Schumer’s Immigration Formula: Bipartisan Success

Photograph by Justin Sullivan/Getty Images

A supporter of the immigration activist group “Nuns on the Bus” walks by the bus during a rally to mark the end of the group’s cross country trip on June 18, 2013 in San Francisco, California.

Sen. Chuck Schumer, the New York Democrat who has helped steer his Gang of Eight’s immigration bill through the Senate — with passage expected today — says the bipartisan nature of it is what will overcome considerable resistance in the Republican-run House.

Contrary to House Speaker John Boehner’s insistence that only a bill enjoying the support of a majority of his cause — the so-called Hastert Rule — will reach the floor of the House, Schumer says it will be an alliance of House Republicans and Democrats who pass the bill. Republicans who oppose it, under Schumer’s theory, will prevail upon Boehner to let them have their no vote but get this controversial bill off their backs heading into the 2014 midterm elections.

The Republican Party cannot be seen as the force that killed a bill essential to its own electoral future, the thinking goes. It’s not so much that embracing immigration reform will win over the Hispanic vote that went to President Barack Obama in 2012 — it’s that blocking the bill is another nail in the party’s coffin. That’s the message that Sen. Marco Rubio, the Republican from Florida leading his party’s push for immigration reform, is sending.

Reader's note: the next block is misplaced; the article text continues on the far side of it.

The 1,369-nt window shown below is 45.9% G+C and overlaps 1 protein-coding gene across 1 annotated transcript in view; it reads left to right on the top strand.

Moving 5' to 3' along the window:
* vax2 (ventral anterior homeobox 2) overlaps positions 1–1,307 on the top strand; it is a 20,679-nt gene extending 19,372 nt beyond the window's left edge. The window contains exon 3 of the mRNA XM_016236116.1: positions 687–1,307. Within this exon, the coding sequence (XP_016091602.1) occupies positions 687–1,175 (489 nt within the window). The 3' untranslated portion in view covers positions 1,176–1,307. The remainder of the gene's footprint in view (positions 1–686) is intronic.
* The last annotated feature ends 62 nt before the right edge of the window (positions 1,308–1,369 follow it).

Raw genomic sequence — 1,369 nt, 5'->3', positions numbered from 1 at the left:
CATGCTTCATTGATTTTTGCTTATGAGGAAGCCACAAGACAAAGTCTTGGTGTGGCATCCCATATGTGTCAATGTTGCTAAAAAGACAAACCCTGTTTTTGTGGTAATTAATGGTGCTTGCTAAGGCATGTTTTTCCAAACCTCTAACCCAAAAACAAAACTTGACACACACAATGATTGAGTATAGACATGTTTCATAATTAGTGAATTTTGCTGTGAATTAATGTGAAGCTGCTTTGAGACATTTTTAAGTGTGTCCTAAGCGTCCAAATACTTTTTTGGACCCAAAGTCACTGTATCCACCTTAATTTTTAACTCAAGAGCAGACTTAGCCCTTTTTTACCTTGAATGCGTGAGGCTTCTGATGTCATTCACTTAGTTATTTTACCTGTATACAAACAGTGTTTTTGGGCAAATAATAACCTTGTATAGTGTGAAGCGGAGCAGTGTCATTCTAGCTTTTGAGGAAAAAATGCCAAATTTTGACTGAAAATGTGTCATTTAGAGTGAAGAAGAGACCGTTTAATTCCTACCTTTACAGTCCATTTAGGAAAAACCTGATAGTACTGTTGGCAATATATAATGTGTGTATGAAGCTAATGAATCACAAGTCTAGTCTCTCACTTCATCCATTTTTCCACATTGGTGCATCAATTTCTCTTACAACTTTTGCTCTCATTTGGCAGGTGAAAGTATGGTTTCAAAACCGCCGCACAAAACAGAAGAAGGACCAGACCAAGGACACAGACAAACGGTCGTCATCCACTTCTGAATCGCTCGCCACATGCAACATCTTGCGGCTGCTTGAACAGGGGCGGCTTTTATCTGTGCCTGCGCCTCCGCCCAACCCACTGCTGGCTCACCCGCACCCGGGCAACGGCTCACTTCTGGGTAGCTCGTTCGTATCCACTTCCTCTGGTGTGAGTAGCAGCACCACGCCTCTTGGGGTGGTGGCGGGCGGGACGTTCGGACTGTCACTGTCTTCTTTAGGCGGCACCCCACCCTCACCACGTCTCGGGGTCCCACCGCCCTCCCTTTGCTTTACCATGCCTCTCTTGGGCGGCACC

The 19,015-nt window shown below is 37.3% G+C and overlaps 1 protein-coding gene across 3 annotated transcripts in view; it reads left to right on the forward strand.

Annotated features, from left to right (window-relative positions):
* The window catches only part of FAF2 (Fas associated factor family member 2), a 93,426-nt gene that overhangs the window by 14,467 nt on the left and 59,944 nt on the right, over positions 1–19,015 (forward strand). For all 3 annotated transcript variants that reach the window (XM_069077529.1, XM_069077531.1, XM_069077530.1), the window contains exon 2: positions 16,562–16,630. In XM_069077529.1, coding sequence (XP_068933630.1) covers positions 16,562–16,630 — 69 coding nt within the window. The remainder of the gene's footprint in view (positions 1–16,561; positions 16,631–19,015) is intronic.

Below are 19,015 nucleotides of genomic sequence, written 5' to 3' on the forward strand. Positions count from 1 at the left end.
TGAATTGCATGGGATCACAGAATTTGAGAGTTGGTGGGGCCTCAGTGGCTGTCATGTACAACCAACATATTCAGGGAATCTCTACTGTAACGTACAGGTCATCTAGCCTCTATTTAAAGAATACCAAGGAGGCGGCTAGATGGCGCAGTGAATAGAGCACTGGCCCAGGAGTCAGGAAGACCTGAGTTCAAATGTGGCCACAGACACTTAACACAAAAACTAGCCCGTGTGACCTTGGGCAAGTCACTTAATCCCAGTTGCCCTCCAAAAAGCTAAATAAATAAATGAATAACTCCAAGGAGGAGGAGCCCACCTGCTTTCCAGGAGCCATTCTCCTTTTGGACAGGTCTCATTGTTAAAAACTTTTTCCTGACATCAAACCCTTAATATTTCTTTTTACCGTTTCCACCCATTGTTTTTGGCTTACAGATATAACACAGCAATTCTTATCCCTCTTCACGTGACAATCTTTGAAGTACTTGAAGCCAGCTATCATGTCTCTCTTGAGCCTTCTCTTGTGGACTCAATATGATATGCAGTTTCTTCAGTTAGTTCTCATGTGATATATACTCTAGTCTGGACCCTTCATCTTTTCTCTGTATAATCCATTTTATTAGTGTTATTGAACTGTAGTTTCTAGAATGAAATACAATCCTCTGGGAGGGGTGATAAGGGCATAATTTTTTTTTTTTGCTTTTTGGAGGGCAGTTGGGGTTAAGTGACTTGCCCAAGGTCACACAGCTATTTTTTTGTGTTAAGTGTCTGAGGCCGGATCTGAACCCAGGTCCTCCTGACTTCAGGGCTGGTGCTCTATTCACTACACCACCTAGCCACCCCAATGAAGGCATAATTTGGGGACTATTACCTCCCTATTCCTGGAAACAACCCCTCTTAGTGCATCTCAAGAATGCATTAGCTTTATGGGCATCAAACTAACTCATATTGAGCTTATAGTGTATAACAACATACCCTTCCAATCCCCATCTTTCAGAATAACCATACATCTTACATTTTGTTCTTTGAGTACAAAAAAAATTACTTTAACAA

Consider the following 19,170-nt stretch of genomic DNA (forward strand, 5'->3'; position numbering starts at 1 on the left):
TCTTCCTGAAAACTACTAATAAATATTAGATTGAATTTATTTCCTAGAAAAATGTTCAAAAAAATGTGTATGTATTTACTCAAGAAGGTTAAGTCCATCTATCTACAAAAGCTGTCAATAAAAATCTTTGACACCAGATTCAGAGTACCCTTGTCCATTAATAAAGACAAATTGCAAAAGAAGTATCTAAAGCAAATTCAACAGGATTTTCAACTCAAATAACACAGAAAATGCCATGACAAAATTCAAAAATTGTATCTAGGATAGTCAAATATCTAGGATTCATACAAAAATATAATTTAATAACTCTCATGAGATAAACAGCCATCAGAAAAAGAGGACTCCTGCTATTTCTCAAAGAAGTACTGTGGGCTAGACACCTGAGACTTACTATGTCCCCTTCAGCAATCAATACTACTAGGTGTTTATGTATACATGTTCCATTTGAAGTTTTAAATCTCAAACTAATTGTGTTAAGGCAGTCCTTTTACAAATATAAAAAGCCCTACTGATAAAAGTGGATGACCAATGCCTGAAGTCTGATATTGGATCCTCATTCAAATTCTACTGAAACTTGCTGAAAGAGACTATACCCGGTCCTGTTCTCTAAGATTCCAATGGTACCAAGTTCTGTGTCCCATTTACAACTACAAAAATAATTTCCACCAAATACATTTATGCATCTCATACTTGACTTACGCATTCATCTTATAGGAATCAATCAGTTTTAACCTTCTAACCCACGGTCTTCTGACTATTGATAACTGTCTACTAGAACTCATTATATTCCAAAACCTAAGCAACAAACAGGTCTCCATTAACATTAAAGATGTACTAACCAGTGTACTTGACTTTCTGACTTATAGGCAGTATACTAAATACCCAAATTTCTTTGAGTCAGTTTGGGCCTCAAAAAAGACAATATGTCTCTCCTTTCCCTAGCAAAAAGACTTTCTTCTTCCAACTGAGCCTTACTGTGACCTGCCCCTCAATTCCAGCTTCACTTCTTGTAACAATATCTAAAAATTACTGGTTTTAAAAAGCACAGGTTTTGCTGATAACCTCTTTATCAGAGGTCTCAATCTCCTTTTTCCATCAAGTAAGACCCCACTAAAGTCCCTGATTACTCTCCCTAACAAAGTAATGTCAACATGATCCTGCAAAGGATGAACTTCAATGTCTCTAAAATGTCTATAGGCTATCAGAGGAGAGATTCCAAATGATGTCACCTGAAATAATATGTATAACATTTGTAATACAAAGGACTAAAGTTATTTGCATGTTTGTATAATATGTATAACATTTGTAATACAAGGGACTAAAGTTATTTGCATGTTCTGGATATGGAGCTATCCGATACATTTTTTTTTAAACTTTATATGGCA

While the Schumer-Rubio gang has fallen short of its “goal” of 70 votes in the Senate, Schumer said on MSNBC’s “Morning Joe” today, the 67 votes advancing the measure is a remarkable achievement — two-thirds of the Senate.

“We wanted to get a significant number of Republicans to vote for the bill,,” Schumer said. “It means that when the bill goes to the House, there’s going to be pressure on them to do something. So we’re feeling pretty good about how we did.”

House Republicans will go to Boehner and say, ”Look, I don’t want to vote for this, but get it off our back,” Schumer said.
“We won’t meet the Hastert rule, the majority of a majority, we just need the atmosphere to be such that says, ‘I can’t vote for it, but get it off the table.'”

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